About 6 on a Wednesday night, children began to arrive at the No. 2 classroom of the old Hermosa View Elementary School in Hermosa Beach, each one with a weary adult or two in tow.
Erika Ketz, 3, and her sweat-suited parents, Gerry and Chris, headed confidently for the table where other children were covering themselves and the table top with shaving cream.
Strolling in with her grandparents, 16-month-old Carolyn Coughlan surveyed the room with a scowl, as if finding the many toys not quite up to snuff.
The classroom was geared to a child's world, with its tiny chairs and finger-painted pictures on the walls. But this evening's class was for parents, and children were the subject matter.
Parents Talk With Parents
On Tuesday and Wednesday nights, the Parent Education Department of the South Bay Adult School holds its child observation course to provide parents with the opportunity to play with their children in a learning environment, and to talk with other adults about the difficulties of parenting.
Kay Whitehead founded the parent education program 30 years ago. Her goal then is the same as now: to offer classes where "the parent is the student and the child is the material."
The evening course was added two years ago, primarily for working parents who cannot attend daytime classes, said Becky Maynard, coordinator of the Parent Education Department.
Lynn Harris, the instructor for the Wednesday night session, said that typically the parents who attend her class are professionals "and are feeling a little guilty for not spending more time with their kids."
Sherri Sussman, a producer of children's home videos who recently moved to the South Bay, said she heard about the course at a picnic and decided to bring her 18-month-old son, Shanan, to the Wednesday session.
"I wanted to find out about something like this," Sussman said. "Not only do you want your child out, but you want to be able to share with him in those activities. It's important."
Maynard said that parents who come to the classes are usually first-time parents who want to talk about children's needs and how they can better work with their own child.
"Our goal is to get parents comfortable in their role, give them a chance to observe their child in a group and talk about what they've seen," she said.
The class is structured so that half of the parents' time is spent playing with their children--using clay, finger paints and educational toys--and the other half talking about a child's social and emotional development.
Harris, who has two young children and a master's degree in early childhood education, said that at the beginning of the course, the parents selected topics that they wanted to cover, ranging from sleeping to toilet training to handling a new baby in the house.
"We're really using the parents for resources," Harris said. "They come here with their own agenda, things they want or need to talk about, and then we try to zero in on those things."
Whitehead, who takes her 2-year-old granddaughter to one of the classes in the program, said: "It's a self-perpetuating kind of thing. Each of the parents has something to share. Many parents say it's their therapy for the week."
Several parents said that the time their children spend playing with others of the same age is the most important part of the class.
The parent education classes are organized by children's ages to deal with problems associated with different age groups. The Tuesday evening classes were supposed to be for parents and their 1- to 3-year-olds, with Wednesday's for 3- to 5-year-olds. But because enrollment was not as large as expected this quarter, Harris said, parents who come to Wednesday night classes bring 1- to 5-year-olds.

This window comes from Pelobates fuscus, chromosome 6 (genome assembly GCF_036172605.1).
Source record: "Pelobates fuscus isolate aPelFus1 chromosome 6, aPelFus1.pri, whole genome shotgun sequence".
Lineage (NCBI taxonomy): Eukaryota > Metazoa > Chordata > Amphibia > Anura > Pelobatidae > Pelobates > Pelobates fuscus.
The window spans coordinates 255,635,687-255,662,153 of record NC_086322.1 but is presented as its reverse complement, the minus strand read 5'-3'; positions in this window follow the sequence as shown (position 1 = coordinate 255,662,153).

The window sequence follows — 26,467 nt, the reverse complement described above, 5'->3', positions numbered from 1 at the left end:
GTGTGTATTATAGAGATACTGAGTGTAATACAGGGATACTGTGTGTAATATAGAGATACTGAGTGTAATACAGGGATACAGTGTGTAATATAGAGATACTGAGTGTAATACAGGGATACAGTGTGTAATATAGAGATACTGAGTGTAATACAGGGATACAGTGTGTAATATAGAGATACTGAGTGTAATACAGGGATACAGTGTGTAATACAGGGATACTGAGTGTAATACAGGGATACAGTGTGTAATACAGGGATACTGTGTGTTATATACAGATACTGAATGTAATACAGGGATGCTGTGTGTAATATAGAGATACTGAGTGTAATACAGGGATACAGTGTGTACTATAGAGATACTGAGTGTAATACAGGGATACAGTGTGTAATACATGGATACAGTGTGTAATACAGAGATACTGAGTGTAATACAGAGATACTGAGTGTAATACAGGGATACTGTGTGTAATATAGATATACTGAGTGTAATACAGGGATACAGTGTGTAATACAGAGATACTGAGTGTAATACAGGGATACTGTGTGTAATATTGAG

By comparing children of the same age, Whitehead added, parents can more easily identify things such as learning disabilities and emotional difficulties that might not have been noticed otherwise.
"Being in a class with other parents and children at the same stage gives them the opportunity to see what the normal pace of development is, where their child should be and their expectations for their age," she said.
Other benefits stem from the give and take among the parents as they watch and talk about their youngsters.
As daughter Erika played with mounds of yellow Play Doh, Chris Ketz, owner of a Hermosa Beach consulting firm, said: "It really helps to find out your child is doing OK. It makes you feel better as a parent."
She added that when Erika was younger, the two of them attended the school's infant observation class. "I learned everything I knew about mothering from that course," she said.
Carolyn's grandfather, Roger Robinson of Agoura Hills, said he came to the class because he and his wife, Lorraine, had been asked by their daughter, Kathy, to take her place that week. While he watched the 16-month-old share her crayons with other children, he said: "It's good to start them young. Carolyn's a little spoiled right now. . . . She thinks everything is hers, but she is gradually learning to share."
Thirty years ago, when she started the first child observation course at the adult school, Whitehead noted that it was important for children of small families to share time with one another. She believes that interaction "makes a big difference" in terms of their development.
Besides teaching parents, Whitehead said, the program provides information on hearing and vision screenings for children and periodically brings in an educational psychologist to look at the development of pre-kindergarteners and evaluate their readiness to start school.
Parents pay a $22 enrollment fee for the 13-week course, while most of the costs in the Parent Education Department are funded by the state as part of the adult school.